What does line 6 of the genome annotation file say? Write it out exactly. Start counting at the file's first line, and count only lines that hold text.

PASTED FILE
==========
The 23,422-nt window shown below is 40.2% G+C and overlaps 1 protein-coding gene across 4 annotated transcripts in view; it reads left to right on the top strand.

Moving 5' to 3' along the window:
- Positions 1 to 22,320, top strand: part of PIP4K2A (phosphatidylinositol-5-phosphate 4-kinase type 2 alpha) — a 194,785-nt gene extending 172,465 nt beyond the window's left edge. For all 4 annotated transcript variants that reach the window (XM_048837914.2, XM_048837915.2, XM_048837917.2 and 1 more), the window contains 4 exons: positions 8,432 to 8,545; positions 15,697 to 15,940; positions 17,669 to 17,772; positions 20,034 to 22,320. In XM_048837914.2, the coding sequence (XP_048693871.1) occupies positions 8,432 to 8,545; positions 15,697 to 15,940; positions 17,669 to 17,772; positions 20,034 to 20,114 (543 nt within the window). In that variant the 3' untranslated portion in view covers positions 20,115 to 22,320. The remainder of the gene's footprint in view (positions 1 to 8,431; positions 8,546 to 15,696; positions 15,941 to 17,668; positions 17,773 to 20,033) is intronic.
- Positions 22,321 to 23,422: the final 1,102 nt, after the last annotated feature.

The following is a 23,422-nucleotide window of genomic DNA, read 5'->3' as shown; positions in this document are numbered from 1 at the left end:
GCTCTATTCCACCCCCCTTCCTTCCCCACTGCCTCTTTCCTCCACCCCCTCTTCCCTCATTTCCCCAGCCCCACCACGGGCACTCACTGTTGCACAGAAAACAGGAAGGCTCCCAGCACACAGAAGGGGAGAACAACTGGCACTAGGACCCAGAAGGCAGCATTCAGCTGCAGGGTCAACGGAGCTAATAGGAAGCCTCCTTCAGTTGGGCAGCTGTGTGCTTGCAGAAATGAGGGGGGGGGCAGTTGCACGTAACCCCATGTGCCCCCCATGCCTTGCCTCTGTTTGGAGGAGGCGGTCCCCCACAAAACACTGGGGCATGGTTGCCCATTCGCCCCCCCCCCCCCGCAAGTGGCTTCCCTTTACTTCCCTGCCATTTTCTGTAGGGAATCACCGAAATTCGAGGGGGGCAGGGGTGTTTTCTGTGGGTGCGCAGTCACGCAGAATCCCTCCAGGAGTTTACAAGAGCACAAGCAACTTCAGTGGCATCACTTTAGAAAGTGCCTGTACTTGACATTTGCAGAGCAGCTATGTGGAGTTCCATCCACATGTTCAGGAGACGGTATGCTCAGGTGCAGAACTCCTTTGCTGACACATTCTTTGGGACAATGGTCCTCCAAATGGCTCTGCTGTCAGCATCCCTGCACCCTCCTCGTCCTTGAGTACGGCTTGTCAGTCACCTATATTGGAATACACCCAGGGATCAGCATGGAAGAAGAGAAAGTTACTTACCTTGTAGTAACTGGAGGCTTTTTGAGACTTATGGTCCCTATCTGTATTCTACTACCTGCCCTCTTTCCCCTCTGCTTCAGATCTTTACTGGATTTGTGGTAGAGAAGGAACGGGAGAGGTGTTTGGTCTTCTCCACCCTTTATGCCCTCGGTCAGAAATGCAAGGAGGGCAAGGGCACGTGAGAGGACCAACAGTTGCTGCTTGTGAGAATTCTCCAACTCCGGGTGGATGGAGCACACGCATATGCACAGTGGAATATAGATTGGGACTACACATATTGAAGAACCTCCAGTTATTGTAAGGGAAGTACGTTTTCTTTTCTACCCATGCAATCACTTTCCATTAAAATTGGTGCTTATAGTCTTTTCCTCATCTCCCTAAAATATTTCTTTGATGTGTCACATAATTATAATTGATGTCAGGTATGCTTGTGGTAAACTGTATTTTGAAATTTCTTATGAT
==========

GCTCTATTCCACCCCCCTTCCTTCCCCACTGCCTCTTTCCTCCACCCCCTCTTCCCTCATTTCCCCAGCCCCACCACGGGCACTCACTGTTGCACAGAAAACAGGAAGGCTCCCAGCACACAGAAGGGGAGAACAACTGGCACTAGGACCCAGAAGGCAGCATTCAGCTGCAGGGTCAACGGAGCTAATAGGAAGCCTCCTTCAGTTGGGCAGCTGTGTGCTTGCAGAAATGAGGGGGGGGGCAGTTGCACGTAACCCCATGTGCCCCCCATGCCTTGCCTCTGTTTGGAGGAGGCGGTCCCCCACAAAACACTGGGGCATGGTTGCCCATTCGCCCCCCCCCCCCCGCAAGTGGCTTCCCTTTACTTCCCTGCCATTTTCTGTAGGGAATCACCGAAATTCGAGGGGGGCAGGGGTGTTTTCTGTGGGTGCGCAGTCACGCAGAATCCCTCCAGGAGTTTACAAGAGCACAAGCAACTTCAGTGGCATCACTTTAGAAAGTGCCTGTACTTGACATTTGCAGAGCAGCTATGTGGAGTTCCATCCACATGTTCAGGAGACGGTATGCTCAGGTGCAGAACTCCTTTGCTGACACATTCTTTGGGACAATGGTCCTCCAAATGGCTCTGCTGTCAGCATCCCTGCACCCTCCTCGTCCTTGAGTACGGCTTGTCAGTCACCTATATTGGAATACACCCAGGGATCAGCATGGAAGAAGAGAAAGTTACTTACCTTGTAGTAACTGGAGGCTTTTTGAGACTTATGGTCCCTATCTGTATTCTACTACCTGCCCTCTTTCCCCTCTGCTTCAGATCTTTACTGGATTTGTGGTAGAGAAGGAACGGGAGAGGTGTTTGGTCTTCTCCACCCTTTATGCCCTCGGTCAGAAATGCAAGGAGGGCAAGGGCACGTGAGAGGACCAACAGTTGCTGCTTGTGAGAATTCTCCAACTCCGGGTGGATGGAGCACACGCATATGCACAGTGGAATATAGATTGGGACTACACATATTGAAGAACCTCCAGTTATTGTAAGGGAAGTACGTTTTCTTTTCTACCCATGCAATCACTTTCCATTAAAATTGGTGCTTATAGTCTTTTCCTCATCTCCCTAAAATATTTCTTTGATGTGTCACATAATTATAATTGATGTCAGGTATGCTTGTGGTAAACTGTATTTTGAAATTTCTTATGAT